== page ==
Monday, December 13, 2010

Braised Brisket with Vegetables: Hannukah Part One

As this blog continues through a time warp, taking you back to holidays that ended weeks ago, I now bring you my three part Hannukah series!

Hannukah is the time of year when Jews gather to celebrate an obscure historic event that happens to miraculously coincide with the month of that Christian fun-fest known as Christmas. While Christmas may beat Hannukah when it comes to decorations, songs on the radio, and general fanfare, I would still take Hannukah food over Christmas food any day.

I mean really. Turkey? You just had that for Thanksgiving. Ham? No Jew in their right mind would eat that.

Good ole beef brisket is a traditional choice for a delicious Jewish holiday dinner. As long as it is handled properly, this big hunk of meat becomes fork tender, juicy, and a perfect hearty main course.

Brisket Tips:
  • If you are going to sear the brisket first (recommended) let it sit out til it comes to room temperature first. Don't worry, you won't get E.Coli. And it will sear much more effectively.
  • Pretty much the longer you cook it, the better (within reason, of course!) It is great in a slow cooker, but the one I have wasn't big enough.
  • If you can, make the brisket the day before you plan to serve it. It really is one of those dishes that tastes even better the next day. Plus, if you refrigerate it overnight, skimming the excess fat off the top of the sauce is a piece of cake. To make ahead, just slice up the meat, pack it up in the fridge, and reheat in the oven before serving.
  • Always slice the brisket against the grain. That means take a look at which way the lines of meat run and cut perpendicular to them. This will make each bite of meat easier to chew.

Though my Braised Brisket with Vegetables requires a long cooking time to achieve that tenderness, you can just leave it in the oven all afternoon and go about your dreidel-spinning activities. Enjoy!

  • 3-4 lb. beef brisket. Preferrably labeled "first cut." I don't know why that's supposed to be better, but that's what Food Network tells me. Brisket is relatively quite inexpensive (spare me a Jewish joke, here).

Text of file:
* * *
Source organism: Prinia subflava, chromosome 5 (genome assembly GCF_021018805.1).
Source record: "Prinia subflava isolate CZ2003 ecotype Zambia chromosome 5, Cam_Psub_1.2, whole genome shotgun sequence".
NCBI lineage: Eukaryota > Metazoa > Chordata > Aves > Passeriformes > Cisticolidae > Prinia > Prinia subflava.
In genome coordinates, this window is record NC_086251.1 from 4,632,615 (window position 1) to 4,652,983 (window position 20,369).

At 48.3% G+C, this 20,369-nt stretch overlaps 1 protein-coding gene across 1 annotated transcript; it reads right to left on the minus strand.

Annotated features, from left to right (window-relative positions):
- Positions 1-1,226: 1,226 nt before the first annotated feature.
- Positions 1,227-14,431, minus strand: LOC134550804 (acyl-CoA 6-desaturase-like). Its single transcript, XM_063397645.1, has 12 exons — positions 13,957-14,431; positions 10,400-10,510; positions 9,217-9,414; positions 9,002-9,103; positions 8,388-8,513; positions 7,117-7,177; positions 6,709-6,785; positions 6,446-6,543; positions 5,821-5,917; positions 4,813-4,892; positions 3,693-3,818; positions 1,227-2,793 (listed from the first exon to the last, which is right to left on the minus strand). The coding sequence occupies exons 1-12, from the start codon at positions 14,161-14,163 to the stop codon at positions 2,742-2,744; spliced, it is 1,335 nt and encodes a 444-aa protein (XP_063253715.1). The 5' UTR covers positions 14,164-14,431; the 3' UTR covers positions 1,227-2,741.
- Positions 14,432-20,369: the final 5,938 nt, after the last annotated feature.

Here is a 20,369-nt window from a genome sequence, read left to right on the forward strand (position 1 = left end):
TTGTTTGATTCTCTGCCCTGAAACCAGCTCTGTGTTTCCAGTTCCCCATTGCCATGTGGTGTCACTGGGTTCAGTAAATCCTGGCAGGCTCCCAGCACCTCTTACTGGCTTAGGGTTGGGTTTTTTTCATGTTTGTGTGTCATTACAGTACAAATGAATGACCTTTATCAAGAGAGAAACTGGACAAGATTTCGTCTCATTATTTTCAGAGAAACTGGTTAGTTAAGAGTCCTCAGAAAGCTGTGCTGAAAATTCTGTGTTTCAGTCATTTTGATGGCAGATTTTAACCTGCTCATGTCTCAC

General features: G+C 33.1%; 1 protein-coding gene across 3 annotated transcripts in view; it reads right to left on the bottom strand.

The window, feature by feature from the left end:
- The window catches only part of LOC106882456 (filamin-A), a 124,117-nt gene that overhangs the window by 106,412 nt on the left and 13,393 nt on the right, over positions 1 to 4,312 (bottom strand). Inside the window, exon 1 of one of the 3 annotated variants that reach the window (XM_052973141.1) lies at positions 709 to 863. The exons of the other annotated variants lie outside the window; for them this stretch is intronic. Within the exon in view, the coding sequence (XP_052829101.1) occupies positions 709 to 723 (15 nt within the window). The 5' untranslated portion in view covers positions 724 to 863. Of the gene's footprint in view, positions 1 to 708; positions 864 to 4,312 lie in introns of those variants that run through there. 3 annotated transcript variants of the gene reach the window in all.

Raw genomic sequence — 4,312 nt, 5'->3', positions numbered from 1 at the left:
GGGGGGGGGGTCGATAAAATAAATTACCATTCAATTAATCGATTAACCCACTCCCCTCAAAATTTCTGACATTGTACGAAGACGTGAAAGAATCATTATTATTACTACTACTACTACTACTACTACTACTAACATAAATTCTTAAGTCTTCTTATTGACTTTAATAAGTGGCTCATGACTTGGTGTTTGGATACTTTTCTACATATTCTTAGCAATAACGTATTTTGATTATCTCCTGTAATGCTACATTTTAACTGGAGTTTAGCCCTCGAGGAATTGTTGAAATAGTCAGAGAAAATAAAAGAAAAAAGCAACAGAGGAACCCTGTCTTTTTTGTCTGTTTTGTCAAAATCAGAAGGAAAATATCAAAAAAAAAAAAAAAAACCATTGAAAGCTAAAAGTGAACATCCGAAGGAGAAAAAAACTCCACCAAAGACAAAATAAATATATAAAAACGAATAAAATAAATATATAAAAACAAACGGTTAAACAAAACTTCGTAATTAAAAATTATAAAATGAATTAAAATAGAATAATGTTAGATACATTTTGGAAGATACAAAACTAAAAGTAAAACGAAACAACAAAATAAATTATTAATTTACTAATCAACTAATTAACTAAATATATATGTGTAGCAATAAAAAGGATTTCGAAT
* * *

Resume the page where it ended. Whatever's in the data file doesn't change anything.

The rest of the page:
• 28 oz. can crushed tomatoes
  • 1 can beef broth
  • 1/2 bottle red wine
  • 2 bay leaves
  • 2 tbsp. dried thyme. You can also use fresh if you have it.
  • 2 tbsp. dried rosemary. See above.
  • 2 tbsp. minced garlic
  • 1 onion
  • 2 carrots
  • 2 stalks of celery
  • 5 red potatoes
  • Salt 'n pepa
  • Olive oil
My brother enjoyed the sauce so much he was practically drinking it. Whether that reflects more on the quality of the sauce or my brother's table manners remains to be seen.


Preheat oven to 350 degrees. Prepare your veggies: peel and chop your onion and carrots into large chunks, cut your celery into large chunks, and halve your potatoes. They should all end up approximately the same size.

Throw em in the bottom of a big ole roasting pan.

Now comes an optional step: searing the brisket. It adds beautiful color and extra flavor to the dish, but honestly, you are cooking the thing so long that the flavor difference is going to be minimal.

If you have the time and inclination to sear it, just heat some olive oil in a big ass skillet over medium high, sprinkle the brisket with salt n' pepa and put it in the skillet to develop a nice browned crust on both sides. (As you can tell, I probably should have let mine sear even longer.) When it is done, lay it on your bed of vegetables in the roasting pan.

Pour the beef broth into the searing pan to help scrape up any burned bits of meat stuck to the pan. This will help add nice flavor to your sauce. Then, pour in your crushed tomatoes, garlic, rosemary, and thyme. Let it simmer for a few minutes.

Pour the sauce over the meat and vegetables. Don't think I forgot about the wine! Pour it into the pan until all the liquid comes about 3/4 of the way up the meat. Stir the liquid a bit so the wine gets mixed into the tomato sauce, and throw in your two bay leaves.

Cover the roasting pan with foil and bake for at least 3 hours (ours took about 4 hours). At that point, you can start checking on the meat. Feel free to baste it with the sauce or even flip it over if the top is looking dry. You will know it is done when the meat easily falls apart with a fork. The longer you can cook it, the better.

Put the brisket on a cutting board, cover it in foil, and let it rest for about 15 minutes. In the meanwhile, you can put the vegetables in a serving bowl and pour the sauce from the pan into a gravy boat.

Slice the brisket thinly against the grain and serve with the sauce and vegetables.

Pour out the rest of your bottle of wine and enjoy. L'Chaim!

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